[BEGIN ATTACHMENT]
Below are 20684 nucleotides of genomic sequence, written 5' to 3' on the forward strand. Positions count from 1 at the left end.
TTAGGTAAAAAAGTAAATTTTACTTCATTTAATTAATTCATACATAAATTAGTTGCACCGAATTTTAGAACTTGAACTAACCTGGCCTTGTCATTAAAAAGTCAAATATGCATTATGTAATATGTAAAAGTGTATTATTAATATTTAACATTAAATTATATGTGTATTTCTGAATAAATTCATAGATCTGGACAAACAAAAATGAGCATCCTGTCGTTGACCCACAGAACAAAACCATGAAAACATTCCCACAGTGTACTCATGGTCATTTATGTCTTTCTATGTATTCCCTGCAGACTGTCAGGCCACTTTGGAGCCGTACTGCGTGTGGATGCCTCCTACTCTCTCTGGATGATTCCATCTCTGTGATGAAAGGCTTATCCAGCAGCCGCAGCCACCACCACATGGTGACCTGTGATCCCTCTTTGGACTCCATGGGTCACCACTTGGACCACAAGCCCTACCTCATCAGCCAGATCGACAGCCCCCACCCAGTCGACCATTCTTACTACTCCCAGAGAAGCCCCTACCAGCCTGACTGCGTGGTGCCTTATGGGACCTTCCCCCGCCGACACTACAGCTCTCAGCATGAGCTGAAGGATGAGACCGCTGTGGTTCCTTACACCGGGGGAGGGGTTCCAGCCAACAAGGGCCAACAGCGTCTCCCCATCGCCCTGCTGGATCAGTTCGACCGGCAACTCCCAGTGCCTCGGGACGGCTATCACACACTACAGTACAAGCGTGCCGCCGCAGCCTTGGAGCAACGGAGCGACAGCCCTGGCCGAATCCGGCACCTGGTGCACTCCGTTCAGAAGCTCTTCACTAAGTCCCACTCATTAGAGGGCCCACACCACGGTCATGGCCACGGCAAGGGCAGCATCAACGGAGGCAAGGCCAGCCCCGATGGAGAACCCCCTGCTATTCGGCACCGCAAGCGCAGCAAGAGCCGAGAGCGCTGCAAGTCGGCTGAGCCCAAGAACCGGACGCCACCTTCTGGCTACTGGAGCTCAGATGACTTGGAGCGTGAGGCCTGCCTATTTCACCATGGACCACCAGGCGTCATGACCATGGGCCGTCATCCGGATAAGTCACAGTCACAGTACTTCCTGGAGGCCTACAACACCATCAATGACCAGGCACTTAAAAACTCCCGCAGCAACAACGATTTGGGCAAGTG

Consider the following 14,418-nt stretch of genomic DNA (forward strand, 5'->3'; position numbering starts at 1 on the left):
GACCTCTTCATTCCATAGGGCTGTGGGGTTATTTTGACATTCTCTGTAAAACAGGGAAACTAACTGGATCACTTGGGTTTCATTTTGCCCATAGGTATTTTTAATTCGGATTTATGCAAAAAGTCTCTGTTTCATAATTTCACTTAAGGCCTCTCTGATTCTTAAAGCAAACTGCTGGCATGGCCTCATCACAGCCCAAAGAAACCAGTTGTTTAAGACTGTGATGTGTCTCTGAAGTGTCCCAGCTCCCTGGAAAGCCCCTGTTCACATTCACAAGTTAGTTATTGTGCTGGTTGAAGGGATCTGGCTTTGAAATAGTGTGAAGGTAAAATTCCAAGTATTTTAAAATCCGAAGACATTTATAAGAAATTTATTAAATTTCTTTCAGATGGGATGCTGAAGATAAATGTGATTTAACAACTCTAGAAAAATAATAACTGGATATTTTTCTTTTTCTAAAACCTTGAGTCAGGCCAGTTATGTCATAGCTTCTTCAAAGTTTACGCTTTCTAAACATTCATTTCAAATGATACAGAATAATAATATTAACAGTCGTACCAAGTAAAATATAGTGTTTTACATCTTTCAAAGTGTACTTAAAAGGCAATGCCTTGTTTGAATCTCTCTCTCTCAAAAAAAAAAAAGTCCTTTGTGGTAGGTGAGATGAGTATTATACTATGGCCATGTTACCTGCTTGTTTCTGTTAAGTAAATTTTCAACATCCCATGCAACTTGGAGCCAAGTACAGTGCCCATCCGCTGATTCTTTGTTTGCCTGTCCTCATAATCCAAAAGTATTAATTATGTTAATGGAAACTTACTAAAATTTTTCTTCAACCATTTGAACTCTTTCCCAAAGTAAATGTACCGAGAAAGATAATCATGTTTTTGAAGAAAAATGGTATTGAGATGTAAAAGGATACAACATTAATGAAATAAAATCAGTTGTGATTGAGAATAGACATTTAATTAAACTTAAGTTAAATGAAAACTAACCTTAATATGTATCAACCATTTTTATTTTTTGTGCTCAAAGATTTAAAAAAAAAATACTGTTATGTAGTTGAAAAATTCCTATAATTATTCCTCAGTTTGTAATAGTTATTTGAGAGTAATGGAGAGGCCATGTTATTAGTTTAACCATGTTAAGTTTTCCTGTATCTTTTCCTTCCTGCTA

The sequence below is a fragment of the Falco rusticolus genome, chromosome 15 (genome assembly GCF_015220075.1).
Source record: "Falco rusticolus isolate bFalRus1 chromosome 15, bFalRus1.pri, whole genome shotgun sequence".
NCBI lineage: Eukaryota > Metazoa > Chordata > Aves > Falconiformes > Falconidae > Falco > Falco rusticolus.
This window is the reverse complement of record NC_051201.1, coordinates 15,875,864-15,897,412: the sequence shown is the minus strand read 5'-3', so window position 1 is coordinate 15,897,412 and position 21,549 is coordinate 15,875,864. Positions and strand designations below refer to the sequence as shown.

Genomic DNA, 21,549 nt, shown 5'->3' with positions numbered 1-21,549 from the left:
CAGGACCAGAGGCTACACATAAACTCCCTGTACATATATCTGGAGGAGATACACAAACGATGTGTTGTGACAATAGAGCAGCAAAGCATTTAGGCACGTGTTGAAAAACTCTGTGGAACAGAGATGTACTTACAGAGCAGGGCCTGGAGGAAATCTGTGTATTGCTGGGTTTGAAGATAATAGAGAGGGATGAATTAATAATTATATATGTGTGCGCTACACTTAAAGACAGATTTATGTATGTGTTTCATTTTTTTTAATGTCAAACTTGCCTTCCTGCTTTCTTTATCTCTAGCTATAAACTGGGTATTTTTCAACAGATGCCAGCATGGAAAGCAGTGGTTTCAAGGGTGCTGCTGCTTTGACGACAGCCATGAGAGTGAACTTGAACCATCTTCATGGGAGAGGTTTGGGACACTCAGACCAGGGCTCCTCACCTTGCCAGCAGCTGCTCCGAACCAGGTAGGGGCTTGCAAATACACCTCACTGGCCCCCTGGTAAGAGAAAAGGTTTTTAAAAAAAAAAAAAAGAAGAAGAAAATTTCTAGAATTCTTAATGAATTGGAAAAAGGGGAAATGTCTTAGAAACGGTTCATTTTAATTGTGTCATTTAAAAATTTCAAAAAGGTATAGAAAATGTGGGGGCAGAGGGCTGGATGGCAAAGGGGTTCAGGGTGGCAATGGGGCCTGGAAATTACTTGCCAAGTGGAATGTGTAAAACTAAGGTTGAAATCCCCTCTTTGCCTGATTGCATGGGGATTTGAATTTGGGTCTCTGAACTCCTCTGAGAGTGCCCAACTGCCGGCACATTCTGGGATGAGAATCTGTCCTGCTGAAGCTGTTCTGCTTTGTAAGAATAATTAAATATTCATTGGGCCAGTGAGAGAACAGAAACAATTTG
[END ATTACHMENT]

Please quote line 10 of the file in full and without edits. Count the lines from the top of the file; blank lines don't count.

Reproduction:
CAGGACCAGAGGCTACACATAAACTCCCTGTACATATATCTGGAGGAGATACACAAACGATGTGTTGTGACAATAGAGCAGCAAAGCATTTAGGCACGTGTTGAAAAACTCTGTGGAACAGAGATGTACTTACAGAGCAGGGCCTGGAGGAAATCTGTGTATTGCTGGGTTTGAAGATAATAGAGAGGGATGAATTAATAATTATATATGTGTGCGCTACACTTAAAGACAGATTTATGTATGTGTTTCATTTTTTTTAATGTCAAACTTGCCTTCCTGCTTTCTTTATCTCTAGCTATAAACTGGGTATTTTTCAACAGATGCCAGCATGGAAAGCAGTGGTTTCAAGGGTGCTGCTGCTTTGACGACAGCCATGAGAGTGAACTTGAACCATCTTCATGGGAGAGGTTTGGGACACTCAGACCAGGGCTCCTCACCTTGCCAGCAGCTGCTCCGAACCAGGTAGGGGCTTGCAAATACACCTCACTGGCCCCCTGGTAAGAGAAAAGGTTTTTAAAAAAAAAAAAAAGAAGAAGAAAATTTCTAGAATTCTTAATGAATTGGAAAAAGGGGAAATGTCTTAGAAACGGTTCATTTTAATTGTGTCATTTAAAAATTTCAAAAAGGTATAGAAAATGTGGGGGCAGAGGGCTGGATGGCAAAGGGGTTCAGGGTGGCAATGGGGCCTGGAAATTACTTGCCAAGTGGAATGTGTAAAACTAAGGTTGAAATCCCCTCTTTGCCTGATTGCATGGGGATTTGAATTTGGGTCTCTGAACTCCTCTGAGAGTGCCCAACTGCCGGCACATTCTGGGATGAGAATCTGTCCTGCTGAAGCTGTTCTGCTTTGTAAGAATAATTAAATATTCATTGGGCCAGTGAGAGAACAGAAACAATTTG